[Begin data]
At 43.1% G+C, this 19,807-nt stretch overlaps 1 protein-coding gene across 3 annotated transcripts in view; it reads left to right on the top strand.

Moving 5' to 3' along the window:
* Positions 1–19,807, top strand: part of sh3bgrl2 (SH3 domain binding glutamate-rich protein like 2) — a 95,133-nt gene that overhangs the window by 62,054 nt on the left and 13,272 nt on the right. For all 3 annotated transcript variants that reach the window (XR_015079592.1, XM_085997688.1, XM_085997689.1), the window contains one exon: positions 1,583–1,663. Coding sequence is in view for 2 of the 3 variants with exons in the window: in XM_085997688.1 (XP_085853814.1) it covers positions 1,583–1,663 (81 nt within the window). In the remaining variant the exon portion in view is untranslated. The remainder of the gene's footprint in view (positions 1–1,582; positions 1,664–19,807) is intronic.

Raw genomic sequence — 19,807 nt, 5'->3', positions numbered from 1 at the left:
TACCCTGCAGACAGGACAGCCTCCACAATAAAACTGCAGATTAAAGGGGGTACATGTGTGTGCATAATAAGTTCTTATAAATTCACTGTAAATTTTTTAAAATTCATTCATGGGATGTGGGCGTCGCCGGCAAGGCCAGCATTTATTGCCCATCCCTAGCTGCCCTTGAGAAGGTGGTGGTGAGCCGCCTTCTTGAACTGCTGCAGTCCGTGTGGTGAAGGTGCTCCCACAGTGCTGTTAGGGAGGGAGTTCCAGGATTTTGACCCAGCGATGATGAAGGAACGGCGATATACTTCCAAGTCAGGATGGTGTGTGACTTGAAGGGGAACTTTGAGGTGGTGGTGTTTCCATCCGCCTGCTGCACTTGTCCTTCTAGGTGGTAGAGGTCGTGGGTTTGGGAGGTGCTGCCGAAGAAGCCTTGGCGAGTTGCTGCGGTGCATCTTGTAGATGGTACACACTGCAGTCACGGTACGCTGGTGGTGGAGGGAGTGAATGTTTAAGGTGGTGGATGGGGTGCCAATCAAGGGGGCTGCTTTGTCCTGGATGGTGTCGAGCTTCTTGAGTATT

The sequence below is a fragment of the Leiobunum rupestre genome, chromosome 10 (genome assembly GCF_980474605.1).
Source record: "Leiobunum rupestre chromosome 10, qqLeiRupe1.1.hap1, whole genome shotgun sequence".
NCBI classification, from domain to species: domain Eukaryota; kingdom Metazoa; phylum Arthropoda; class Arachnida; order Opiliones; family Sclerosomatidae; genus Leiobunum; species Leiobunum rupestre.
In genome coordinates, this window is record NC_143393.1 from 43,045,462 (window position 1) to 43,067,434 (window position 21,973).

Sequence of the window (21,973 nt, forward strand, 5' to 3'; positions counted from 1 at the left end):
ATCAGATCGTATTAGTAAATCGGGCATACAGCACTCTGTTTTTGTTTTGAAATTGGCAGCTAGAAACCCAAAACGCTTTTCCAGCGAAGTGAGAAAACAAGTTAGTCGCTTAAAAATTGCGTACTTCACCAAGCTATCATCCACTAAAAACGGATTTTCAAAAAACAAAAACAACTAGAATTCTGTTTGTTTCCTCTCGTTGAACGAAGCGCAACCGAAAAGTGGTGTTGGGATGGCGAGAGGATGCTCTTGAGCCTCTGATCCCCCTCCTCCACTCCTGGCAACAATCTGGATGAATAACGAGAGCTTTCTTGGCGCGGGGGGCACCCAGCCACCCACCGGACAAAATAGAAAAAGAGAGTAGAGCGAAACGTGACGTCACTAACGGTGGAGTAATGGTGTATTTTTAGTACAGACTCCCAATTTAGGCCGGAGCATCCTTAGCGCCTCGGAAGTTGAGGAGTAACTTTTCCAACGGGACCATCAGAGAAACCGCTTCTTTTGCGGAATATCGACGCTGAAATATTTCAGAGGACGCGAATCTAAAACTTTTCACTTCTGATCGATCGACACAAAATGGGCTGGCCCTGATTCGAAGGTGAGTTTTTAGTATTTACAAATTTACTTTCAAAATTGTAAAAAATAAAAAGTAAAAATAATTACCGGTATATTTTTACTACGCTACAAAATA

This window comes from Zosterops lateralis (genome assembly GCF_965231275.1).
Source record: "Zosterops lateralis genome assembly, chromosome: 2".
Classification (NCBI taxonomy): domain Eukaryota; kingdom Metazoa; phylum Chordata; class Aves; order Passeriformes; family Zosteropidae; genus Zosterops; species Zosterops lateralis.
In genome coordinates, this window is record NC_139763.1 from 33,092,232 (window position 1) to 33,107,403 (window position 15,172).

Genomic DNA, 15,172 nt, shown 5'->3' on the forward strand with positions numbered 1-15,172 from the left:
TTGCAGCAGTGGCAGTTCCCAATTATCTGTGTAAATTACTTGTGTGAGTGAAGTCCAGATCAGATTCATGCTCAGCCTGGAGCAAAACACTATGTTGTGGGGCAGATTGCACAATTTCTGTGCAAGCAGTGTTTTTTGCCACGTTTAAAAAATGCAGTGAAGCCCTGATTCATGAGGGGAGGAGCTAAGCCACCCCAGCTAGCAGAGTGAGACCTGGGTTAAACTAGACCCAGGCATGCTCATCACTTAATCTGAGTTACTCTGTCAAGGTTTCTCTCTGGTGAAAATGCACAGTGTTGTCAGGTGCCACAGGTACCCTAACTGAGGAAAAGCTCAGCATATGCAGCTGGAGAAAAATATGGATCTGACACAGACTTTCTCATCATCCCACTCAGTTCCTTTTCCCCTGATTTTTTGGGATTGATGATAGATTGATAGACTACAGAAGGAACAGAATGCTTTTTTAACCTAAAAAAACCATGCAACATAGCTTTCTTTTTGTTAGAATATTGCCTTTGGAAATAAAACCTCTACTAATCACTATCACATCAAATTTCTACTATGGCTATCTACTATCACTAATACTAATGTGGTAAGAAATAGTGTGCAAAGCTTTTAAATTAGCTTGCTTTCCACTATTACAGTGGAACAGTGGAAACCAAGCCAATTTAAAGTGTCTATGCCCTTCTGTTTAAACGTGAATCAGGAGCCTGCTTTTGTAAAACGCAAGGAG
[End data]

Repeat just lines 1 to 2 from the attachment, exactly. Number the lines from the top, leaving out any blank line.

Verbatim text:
At 43.1% G+C, this 19,807-nt stretch overlaps 1 protein-coding gene across 3 annotated transcripts in view; it reads left to right on the top strand.

Moving 5' to 3' along the window: